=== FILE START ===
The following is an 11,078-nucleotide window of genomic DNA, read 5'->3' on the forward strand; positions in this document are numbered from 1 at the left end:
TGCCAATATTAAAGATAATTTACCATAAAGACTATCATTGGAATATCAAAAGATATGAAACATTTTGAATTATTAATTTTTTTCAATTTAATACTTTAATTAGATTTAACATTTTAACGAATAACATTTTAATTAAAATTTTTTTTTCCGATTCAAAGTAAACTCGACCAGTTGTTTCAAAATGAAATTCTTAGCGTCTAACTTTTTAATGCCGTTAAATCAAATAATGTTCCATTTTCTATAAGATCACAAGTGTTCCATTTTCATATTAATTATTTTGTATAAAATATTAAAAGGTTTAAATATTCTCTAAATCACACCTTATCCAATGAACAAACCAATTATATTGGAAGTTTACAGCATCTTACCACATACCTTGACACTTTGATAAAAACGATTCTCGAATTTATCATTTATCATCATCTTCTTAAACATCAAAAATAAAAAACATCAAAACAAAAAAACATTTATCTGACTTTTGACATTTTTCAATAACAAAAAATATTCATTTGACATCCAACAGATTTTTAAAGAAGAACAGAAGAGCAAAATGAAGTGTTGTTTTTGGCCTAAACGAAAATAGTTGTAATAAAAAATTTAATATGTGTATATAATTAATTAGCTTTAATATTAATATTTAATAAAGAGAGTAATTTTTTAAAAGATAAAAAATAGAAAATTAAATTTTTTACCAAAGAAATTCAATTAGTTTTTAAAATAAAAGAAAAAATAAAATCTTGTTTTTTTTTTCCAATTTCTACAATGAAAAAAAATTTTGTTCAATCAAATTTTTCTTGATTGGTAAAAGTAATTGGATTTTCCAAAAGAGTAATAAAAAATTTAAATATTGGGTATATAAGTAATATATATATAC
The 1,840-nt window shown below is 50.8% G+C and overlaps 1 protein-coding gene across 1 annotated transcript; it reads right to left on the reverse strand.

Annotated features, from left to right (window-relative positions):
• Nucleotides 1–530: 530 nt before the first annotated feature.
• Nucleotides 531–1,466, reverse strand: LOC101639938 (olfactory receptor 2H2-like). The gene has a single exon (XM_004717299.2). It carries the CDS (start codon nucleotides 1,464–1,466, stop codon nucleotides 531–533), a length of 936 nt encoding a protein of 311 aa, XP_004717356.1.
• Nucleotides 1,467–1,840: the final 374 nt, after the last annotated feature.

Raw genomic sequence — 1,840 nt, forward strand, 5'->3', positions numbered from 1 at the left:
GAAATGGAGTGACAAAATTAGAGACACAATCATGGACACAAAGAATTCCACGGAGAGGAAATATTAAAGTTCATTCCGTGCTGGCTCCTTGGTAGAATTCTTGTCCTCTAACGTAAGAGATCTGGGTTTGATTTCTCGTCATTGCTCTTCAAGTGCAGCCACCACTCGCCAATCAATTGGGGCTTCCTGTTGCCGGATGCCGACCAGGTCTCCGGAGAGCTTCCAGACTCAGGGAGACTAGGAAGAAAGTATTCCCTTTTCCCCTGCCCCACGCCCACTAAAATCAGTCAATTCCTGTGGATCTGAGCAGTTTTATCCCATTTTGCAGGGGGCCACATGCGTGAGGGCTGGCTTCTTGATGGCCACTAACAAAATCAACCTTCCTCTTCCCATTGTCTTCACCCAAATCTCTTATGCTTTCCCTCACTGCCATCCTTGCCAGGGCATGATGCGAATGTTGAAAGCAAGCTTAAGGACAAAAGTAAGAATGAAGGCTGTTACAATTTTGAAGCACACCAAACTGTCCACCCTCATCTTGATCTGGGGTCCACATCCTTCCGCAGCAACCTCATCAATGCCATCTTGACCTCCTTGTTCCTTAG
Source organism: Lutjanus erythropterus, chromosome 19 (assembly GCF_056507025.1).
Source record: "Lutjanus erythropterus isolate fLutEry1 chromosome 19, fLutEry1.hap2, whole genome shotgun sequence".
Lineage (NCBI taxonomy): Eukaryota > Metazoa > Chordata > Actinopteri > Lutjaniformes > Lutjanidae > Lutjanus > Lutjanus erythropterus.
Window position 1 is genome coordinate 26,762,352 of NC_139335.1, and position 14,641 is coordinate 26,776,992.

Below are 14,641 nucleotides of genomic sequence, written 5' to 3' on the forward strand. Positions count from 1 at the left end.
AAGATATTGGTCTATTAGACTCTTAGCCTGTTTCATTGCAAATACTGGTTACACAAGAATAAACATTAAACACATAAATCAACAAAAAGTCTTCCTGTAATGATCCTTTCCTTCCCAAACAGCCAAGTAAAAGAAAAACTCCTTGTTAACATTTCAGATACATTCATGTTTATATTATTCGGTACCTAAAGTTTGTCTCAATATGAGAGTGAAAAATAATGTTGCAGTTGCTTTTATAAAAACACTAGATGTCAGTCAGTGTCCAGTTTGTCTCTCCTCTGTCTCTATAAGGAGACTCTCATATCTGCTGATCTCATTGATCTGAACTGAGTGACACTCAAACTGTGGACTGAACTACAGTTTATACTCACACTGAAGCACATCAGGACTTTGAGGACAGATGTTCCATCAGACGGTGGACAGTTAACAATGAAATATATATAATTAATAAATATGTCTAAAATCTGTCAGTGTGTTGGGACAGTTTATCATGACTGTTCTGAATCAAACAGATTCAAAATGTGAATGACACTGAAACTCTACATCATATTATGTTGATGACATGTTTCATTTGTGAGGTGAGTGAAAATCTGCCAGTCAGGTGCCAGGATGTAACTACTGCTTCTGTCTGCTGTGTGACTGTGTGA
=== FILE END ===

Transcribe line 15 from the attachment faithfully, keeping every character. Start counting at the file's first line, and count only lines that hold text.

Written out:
AAGATATTGGTCTATTAGACTCTTAGCCTGTTTCATTGCAAATACTGGTTACACAAGAATAAACATTAAACACATAAATCAACAAAAAGTCTTCCTGTAATGATCCTTTCCTTCCCAAACAGCCAAGTAAAAGAAAAACTCCTTGTTAACATTTCAGATACATTCATGTTTATATTATTCGGTACCTAAAGTTTGTCTCAATATGAGAGTGAAAAATAATGTTGCAGTTGCTTTTATAAAAACACTAGATGTCAGTCAGTGTCCAGTTTGTCTCTCCTCTGTCTCTATAAGGAGACTCTCATATCTGCTGATCTCATTGATCTGAACTGAGTGACACTCAAACTGTGGACTGAACTACAGTTTATACTCACACTGAAGCACATCAGGACTTTGAGGACAGATGTTCCATCAGACGGTGGACAGTTAACAATGAAATATATATAATTAATAAATATGTCTAAAATCTGTCAGTGTGTTGGGACAGTTTATCATGACTGTTCTGAATCAAACAGATTCAAAATGTGAATGACACTGAAACTCTACATCATATTATGTTGATGACATGTTTCATTTGTGAGGTGAGTGAAAATCTGCCAGTCAGGTGCCAGGATGTAACTACTGCTTCTGTCTGCTGTGTGACTGTGTGA